The story highlights the strength of the human spirit, when it is moved by someone, or something, which is perceived to be weaker and have less of a voice, than they themselves do. In this case, it is someone as innocent and unobtrusive, as one small child, a lone voice desperately trying to make itself heard in the crowd, emitting her ‘silent scream’, in the hope that someone, anyone, will hear her.
Grace knows that the only way she will hopefully get noticed, is not by sitting in her apartment with her doped up mother, but by being out on the street, where she is visible and someone may actually work out that she is in trouble and needs help. With an astuteness way beyond her small number of years, she has however, worked out that she needs to enlist the help and support of the local community, as she doesn’t want to be taken into care and separated from her mother and she realises that all the help groups are not enough to keep them together and support them. Grace has to find a way to make her mother change, because she realises that deep down, her mother really does love her and wants to do her best by her daughter, but she is going to need a sharp, short shock, to bring this home and Grace is strong enough for both of them and is willing to go all the way, to make this happen.
For one so young and naive, Grace is remarkably perceptive, both to her own and other people’s needs and failings. It doesn’t take her long to work out, that if she wants them to help her win her mother round, then she must give the group something in return and this, as an achievable gift, is going to be her, just being herself. Through simple acts of pleasure and kindness taken, received and shared, remarkably, Grace turns the lives of several lonely adults, upside down and inside out. After being on the end of her acerbic wit and sometimes harsh, but nonetheless accurate observations, they find themselves doing things which, to them, didn’t seem possible and which they never thought they could achieve and whilst not all of the group can be together in Grace’s final moments of triumph, they all have a pivotal role to play in the getting there.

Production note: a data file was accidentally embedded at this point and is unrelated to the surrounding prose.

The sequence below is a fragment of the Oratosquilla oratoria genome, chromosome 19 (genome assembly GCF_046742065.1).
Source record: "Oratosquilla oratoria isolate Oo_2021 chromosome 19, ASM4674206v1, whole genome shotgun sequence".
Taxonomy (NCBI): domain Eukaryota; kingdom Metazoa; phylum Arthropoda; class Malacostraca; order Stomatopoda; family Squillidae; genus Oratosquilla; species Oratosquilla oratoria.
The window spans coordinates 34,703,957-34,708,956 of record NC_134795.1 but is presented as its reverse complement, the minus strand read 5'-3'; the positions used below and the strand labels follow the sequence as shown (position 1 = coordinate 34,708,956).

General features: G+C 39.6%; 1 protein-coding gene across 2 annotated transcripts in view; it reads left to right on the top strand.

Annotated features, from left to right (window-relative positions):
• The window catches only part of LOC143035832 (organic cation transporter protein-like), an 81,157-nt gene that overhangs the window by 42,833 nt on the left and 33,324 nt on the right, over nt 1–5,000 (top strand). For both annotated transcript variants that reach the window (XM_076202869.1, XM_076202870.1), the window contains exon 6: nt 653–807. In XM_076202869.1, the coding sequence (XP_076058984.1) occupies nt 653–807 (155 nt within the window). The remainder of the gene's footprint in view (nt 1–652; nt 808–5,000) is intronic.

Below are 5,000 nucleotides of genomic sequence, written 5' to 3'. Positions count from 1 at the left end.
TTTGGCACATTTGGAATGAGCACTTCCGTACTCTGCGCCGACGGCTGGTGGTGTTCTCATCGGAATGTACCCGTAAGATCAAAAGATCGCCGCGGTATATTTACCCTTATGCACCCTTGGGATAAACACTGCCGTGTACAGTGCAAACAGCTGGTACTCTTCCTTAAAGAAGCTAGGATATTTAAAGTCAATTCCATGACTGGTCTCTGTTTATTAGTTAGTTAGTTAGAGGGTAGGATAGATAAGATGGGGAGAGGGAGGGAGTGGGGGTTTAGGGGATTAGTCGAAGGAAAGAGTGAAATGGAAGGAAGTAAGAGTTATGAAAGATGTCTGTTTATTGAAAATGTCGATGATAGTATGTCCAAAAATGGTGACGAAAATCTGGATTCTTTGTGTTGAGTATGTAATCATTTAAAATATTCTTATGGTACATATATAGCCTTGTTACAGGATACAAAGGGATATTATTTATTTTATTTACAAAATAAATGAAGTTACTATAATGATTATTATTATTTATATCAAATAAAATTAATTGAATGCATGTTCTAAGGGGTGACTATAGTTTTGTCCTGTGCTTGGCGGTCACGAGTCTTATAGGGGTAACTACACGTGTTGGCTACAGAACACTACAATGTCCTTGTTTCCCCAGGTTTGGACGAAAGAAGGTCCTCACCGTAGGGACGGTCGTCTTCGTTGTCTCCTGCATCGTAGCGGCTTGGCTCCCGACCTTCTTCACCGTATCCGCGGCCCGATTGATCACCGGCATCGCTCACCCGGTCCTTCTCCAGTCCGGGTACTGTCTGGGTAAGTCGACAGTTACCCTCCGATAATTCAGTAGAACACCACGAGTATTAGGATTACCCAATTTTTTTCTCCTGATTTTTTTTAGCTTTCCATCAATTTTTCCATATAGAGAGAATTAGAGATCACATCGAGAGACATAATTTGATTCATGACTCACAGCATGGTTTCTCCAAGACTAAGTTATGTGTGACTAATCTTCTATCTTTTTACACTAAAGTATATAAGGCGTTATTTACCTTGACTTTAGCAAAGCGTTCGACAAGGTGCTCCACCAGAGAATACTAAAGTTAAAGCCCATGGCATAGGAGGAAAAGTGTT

When it is time for them all to move on with their individual lives, it is as lifelong friends, stronger people, maybe still not living the perfect life, but all changed for the better, by one infectious, courageous and often outrageous little girl, who enriched the lives of them all.
The book left me thinking anew about the ever increasing number of child carers we seem to accept as part of the norm in our modern society. We like to try and convince ourselves that these children are only playing a minor role in the overall care of a family member, or friend, when the reality of the situation is far from this and many children are in fact, the only, or primary carers in a family. We try to justify these facts and figures, by convincing ourselves that the children don’t mind, when in fact the reverse is often true, only the child is frightened to speak out, for fear that the only solution which the social services and authorities seem able to invoke, is to separate families and take the child into the care of the system. All many of them are desperately searching and indeed, longing for, is to be given a voice and practical help from the authorities, so that the family can stay together, allowing the child to be … just that, just sometimes!!
As the book was a competition win, this print copy was donated and sent to me by the organiser, Nikki-Ann at ‘Notes Of Life’ , free of charge.
This in no way influenced any comments I may have expressed about the book, in any blog article I have posted. Any thoughts or comments are my own personal opinion and I am in no way being monetarily compensated for this, or any other article.
I personally do not agree with ‘rating’ a book, as the overall experience is all a matter of personal taste, which varies from reader to reader. However some review sites do demand a rating value, so when this review is posted to such a site, it will attract a 4 out of 5.